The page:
Scott Barnes (Travolta) is an alcoholic turned social worker hellbent on saving a young boy named Tommy (Lawrence) from self-destructing when he finds out he has begun selling crack in an ... See full summary »
The story takes place in alternative America where the blacks are members of social elite, and whites are inhabitants of inner city ghettos. Louis Pinnock is a white worker in a chocolate ... See full summary »
John Travolta is a downtrodden single father raising his daughter under difficult circumstances in Chicago. The young girl comes upon and then nurses a wounded Doberman used for fighting, ... See full summary »
When Travis and Wendell are kidnapped while on their way to opening a nightclub in rural Nebraska. The KGB spy Cameron Smith takes them to the U.S.S.R. instead with the intention of ... See full summary »
Winter, 1988: Harrisburg PA's celebrity weatherman, Russ Richards, is broke: he's borrowed heavily to open a snowmobile dealership, and it's still unseasonably warm. Gig, his seedy pal, advises him to run an insurance scam; when it goes awry, Russ is out another $10,000 and in trouble with Dale, a bat-wielding thug. Gig convinces Russ to rig the state lottery with the help of Crystal, a gold-digging ditz with a heart of tin. They have to find a beard to buy the ticket, and then they have to cash it. Soon, murder and various double-crosses add to Russ's nightmare. A lazy cop zeroes in. Jail is closer than riches. Will Russ have to choose between his money and his life? Written by
According to the commentary, Lisa Kudrow did her own stunt when her character's car goes through the glass at the station (although it didn't look that dangerous anyway). See more »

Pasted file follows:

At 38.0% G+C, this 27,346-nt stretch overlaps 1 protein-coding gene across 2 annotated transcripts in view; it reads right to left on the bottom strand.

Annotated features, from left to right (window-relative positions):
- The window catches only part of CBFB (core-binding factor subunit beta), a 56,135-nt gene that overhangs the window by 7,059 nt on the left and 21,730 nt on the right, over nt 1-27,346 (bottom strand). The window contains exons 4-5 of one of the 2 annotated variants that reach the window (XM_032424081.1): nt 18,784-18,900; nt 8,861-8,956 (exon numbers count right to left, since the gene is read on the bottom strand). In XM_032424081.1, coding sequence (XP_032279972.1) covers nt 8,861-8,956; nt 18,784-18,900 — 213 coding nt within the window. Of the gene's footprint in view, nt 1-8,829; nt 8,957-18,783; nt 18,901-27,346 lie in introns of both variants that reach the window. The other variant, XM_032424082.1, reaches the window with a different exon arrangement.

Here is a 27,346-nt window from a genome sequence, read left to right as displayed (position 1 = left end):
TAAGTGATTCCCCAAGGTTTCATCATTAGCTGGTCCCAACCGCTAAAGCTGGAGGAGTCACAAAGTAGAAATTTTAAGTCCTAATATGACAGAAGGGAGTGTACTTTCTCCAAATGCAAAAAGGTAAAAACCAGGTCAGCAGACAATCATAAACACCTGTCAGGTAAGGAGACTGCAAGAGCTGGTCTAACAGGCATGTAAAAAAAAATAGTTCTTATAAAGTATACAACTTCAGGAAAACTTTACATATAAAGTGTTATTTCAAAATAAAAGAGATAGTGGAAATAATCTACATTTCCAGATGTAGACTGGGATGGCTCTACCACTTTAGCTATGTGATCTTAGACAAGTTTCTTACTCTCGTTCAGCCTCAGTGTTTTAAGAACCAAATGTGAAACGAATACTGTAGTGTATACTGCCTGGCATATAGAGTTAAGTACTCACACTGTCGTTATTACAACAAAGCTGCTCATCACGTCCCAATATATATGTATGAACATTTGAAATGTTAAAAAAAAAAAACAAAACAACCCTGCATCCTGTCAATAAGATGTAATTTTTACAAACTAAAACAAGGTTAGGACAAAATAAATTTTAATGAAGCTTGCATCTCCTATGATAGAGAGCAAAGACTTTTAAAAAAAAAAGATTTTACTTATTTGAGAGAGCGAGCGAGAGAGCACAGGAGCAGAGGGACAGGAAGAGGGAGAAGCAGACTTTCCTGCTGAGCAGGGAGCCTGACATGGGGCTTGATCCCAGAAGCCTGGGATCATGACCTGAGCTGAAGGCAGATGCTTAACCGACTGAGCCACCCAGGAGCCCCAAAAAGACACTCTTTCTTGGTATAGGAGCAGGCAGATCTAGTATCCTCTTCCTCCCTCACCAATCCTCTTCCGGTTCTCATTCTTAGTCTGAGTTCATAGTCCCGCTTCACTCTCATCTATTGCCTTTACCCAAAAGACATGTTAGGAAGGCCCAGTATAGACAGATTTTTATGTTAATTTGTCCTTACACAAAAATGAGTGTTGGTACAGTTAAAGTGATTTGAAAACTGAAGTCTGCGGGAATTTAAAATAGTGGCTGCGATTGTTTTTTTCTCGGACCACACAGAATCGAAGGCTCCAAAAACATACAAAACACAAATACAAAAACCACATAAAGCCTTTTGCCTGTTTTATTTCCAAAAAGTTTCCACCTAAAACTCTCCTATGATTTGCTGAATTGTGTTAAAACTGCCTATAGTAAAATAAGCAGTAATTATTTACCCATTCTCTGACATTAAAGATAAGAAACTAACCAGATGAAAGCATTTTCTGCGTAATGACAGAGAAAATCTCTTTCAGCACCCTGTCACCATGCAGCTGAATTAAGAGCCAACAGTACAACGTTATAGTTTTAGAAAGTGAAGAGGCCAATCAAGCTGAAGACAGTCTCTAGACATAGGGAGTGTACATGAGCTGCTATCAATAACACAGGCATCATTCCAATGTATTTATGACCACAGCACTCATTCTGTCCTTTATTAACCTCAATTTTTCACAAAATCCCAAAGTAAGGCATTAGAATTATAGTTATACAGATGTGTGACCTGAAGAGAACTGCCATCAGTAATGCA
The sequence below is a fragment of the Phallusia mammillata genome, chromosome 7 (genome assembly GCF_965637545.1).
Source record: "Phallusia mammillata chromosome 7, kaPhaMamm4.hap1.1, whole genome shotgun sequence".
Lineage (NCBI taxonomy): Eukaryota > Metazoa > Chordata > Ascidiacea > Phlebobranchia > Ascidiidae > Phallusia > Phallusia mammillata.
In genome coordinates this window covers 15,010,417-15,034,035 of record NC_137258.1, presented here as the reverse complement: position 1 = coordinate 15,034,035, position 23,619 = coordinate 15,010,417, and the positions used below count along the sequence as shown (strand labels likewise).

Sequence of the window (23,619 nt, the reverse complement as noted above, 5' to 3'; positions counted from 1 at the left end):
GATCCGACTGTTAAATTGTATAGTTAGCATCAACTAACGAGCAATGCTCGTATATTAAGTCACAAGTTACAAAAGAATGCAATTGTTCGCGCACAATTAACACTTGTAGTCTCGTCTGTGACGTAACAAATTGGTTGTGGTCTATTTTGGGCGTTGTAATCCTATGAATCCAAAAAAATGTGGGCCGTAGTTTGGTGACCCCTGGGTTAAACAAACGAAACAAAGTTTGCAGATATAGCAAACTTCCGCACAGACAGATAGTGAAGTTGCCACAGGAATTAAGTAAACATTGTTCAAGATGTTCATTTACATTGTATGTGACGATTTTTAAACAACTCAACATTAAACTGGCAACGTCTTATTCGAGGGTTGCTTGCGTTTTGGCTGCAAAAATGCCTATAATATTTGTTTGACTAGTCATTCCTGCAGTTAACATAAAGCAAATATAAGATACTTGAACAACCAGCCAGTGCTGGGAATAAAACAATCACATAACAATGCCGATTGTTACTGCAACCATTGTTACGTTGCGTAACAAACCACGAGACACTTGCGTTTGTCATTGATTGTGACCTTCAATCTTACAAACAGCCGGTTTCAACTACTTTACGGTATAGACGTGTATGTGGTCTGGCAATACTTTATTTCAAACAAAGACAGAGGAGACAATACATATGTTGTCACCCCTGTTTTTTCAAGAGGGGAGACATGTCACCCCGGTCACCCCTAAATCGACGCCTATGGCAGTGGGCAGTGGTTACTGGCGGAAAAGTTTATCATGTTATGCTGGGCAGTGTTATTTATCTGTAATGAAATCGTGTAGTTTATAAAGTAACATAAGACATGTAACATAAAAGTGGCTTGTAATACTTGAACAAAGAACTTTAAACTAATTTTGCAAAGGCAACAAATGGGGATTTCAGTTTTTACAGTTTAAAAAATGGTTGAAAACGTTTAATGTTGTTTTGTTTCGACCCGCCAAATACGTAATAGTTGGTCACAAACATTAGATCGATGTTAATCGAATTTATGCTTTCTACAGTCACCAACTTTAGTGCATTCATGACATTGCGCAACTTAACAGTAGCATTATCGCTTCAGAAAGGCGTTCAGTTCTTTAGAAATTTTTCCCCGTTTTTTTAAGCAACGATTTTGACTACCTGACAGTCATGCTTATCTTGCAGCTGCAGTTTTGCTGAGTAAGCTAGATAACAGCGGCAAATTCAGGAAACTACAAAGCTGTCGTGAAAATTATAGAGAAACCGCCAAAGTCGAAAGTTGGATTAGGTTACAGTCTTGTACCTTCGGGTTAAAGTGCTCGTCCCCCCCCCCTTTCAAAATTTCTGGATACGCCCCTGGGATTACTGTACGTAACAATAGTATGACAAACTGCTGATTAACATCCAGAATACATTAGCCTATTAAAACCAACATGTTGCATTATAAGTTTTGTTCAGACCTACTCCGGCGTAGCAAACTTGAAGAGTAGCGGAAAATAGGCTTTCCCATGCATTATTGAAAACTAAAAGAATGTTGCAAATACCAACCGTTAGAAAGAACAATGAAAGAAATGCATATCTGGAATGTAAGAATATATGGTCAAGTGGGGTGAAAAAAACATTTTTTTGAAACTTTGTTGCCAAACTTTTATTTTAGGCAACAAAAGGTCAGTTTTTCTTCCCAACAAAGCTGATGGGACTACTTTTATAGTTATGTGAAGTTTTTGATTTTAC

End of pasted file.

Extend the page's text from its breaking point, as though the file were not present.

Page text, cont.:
When Russ pulls onto the main road with the tractor-trailer full of snowmobiles, the wheels of the trailer can be seen steered out to cause it to "jack knife". The wheels of a trailer are fixed in place and cannot be turned left or right. See more »
Unfortunately Russell we have a new wrinkle in the situation.
Oh really? What's the wrinkle?
Basically I had to play pinata with Jerry the bookie's skull. See, that sort of ups the invoice a little.
Is he okay?
No, he's dead.
Oh! Oh, God!
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Nora Ephron's Lucky Numbers has it's moments, but in the long run it is a near miss. The plot has a successfull weatherman and snowmotor businessman played by John Travolta in a somewhat redeemable performance (after Battlefield Earth, even though he wasn't bad in that). But, he starts to get in debt, and his snowmotor business is loosing because of a warm winter. So, he and his girl (Lisa Kudrow is wickedly cruel yet sometimes funny) get the idea to rig the lottery, but things go wrong. The film is all over the map, with too many characters and a lot of plot going into something that doesn't need it, and I'm talking about a dark comedy here, so know where I'm coming from. 2 very funny scenes though almost make up the utter lulls in the film: a scene where Travolta has a blank expression on his face while trying to report the weather and hearing about a murder linked to him; and the 2 exceptional scenes with Michael Moore (of Roger & Me fame) as Kudrow's pathetic, asthmatic cousin. Now if only these scenes were put in a slightly better film. C+
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